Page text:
These vulnerabilities have made hospitals sitting ducks for ransomware and other attacks, with the likes of Southern Ohio Medical Center, the University Medical Center of Southern Nevada, and Alabama’s Springhill Medical Center — where, one patient alleges, disruption from a cyberattack led to operational chaos that caused the death of her baby.

A recent Ponemon Institute-Censinet survey of 597 healthcare IT security executives found that 43 percent had experienced a ransomware attack in the past two years — and a third said they had suffered more than one attack.

The consequences ranged from extending patient hospital stays, delays in procedures and tests, increase in patient transfers or diversions between facilities, and increased complications from medical procedures.

One in five respondents, however, linked ransomware attacks to increased mortality rates — a worrying development for a cybercriminal modus operandi that has traditionally been focused on financial rewards rather than malicious disruption of critical services.

Medical devices, the study also revealed, are also highly vulnerable — with just 36 percent of respondents saying they even know where all of their devices are. Just 35 percent said they know when a device’s operating system is end-of-life or out-of-date, while 29 percent said they know the non-planned expense of medical device operating system patches.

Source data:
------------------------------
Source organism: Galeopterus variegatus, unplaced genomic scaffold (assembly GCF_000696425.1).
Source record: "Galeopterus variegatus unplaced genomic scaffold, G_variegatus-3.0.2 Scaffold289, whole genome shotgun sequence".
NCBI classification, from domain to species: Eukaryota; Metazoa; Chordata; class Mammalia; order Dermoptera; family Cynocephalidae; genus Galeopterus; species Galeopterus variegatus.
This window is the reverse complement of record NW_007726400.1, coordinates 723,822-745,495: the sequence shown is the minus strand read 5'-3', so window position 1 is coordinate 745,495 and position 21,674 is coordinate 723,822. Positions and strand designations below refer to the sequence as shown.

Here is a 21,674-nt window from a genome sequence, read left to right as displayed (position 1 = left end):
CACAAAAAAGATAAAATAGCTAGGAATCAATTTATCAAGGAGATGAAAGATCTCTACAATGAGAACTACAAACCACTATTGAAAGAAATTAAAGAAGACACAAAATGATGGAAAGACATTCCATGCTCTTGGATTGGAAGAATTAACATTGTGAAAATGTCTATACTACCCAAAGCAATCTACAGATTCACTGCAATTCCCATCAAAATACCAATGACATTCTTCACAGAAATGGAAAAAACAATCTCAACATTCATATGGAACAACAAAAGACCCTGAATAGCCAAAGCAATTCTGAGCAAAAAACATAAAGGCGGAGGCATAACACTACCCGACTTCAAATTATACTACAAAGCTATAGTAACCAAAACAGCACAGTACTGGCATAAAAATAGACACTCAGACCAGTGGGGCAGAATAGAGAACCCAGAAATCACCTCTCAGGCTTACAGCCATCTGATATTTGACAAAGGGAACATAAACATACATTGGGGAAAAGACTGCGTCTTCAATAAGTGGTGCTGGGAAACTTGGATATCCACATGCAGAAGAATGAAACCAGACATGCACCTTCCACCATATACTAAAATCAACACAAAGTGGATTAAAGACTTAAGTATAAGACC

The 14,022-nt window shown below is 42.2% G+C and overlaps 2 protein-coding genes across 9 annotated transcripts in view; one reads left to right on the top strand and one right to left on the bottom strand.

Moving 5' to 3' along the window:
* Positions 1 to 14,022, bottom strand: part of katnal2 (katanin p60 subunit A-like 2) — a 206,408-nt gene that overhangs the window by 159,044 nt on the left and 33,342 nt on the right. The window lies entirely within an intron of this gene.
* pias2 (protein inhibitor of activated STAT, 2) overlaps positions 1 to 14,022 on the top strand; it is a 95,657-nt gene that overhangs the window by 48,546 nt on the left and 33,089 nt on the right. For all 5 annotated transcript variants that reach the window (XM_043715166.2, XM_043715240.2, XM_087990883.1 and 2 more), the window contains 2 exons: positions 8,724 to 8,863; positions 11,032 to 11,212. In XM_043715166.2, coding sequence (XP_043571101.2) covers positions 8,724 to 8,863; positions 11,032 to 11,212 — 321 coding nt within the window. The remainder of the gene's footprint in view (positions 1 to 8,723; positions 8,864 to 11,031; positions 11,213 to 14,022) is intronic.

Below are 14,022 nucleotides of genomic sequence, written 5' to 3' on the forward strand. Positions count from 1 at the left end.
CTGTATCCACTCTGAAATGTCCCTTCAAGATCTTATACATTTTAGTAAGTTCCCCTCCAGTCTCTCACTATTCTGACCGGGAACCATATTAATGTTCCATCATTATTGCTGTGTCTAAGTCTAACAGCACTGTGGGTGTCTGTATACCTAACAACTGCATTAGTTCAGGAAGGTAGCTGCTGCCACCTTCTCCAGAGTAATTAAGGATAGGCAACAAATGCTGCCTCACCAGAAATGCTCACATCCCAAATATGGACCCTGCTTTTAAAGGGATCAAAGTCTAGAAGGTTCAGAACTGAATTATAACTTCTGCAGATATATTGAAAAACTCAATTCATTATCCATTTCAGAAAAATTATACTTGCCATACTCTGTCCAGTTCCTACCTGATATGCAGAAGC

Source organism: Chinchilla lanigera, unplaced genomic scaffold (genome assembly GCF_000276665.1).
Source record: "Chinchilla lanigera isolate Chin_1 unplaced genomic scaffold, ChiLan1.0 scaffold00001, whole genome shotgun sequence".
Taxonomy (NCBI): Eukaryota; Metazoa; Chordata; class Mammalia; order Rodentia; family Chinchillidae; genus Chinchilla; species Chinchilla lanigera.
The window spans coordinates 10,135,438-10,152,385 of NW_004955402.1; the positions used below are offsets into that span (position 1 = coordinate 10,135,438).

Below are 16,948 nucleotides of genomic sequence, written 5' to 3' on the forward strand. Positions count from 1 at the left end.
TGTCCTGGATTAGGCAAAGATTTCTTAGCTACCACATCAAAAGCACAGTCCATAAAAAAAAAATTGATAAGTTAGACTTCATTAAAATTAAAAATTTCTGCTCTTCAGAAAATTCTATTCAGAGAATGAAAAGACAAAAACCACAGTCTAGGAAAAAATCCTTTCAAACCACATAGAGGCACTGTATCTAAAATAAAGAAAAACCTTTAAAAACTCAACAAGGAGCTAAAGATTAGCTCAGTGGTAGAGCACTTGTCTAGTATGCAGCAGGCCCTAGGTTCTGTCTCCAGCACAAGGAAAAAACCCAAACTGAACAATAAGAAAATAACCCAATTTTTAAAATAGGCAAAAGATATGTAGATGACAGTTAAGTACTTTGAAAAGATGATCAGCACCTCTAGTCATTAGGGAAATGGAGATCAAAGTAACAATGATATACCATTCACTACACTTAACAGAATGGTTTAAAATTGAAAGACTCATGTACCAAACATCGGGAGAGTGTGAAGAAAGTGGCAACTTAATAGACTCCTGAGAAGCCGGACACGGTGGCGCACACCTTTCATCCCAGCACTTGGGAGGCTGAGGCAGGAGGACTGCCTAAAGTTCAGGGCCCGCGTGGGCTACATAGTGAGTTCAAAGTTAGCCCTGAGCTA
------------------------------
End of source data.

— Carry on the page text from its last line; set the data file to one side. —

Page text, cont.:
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For hackers that take the time to learn about systemic vulnerabilities in commonly used hospital systems, actually executing a target attack “is usually fairly trivial,” Povolny said, “with enough determination to get access to the network using an existing vulnerability or a misconfiguration on the network.”

Even a waiting-room games system proved to be a vulnerability, he said, recounting a recent hospital visit during which his natural curiosity gave him the potential ability to jump onto the hospital’s network.

“One of the gaming systems had a touchscreen where if you touched all four corners, it brought up an admin panel,” he recalled. “The hospital had used a default PIN to protect the device, so it took about 20 seconds to find that PIN and type it in.”

“I was able to get full admin access to all the internal networks, one of which was the devices network,” he continued. “That’s just another example of the myriad ways that attackers can get creative to find different ways into the network that are unexpected and unmonitored — and from that point is where they start to leverage these types of attacks.”

Poor network isolation and segmentation practices at hospitals “really are the major problems in the medical space that are allowing attackers to get in to execute things like ransomware attacks,” Polovny said, “and the types of attacks that we’ve published here could certainly be used for ransomware as well.”

And while the team is continuing to investigate other medical technologies — “I can’t share exactly what we’re working on,” Polovny said — medical and industrial control systems continue to operate within such a strict regulatory environment that effective change is going to be hard.

“There is such a fundamental lack of security understanding,” he said, “that unless there’s an overhaul to the security posture, and to the regulations that guide this, I don’t think we’re going to see ransomware and vulnerabilities and exploitation improve in any meaningful way.”

– David Braue is an award-winning technology writer based in Melbourne, Australia.

Go here to read all of David’s Cybercrime Magazine articles.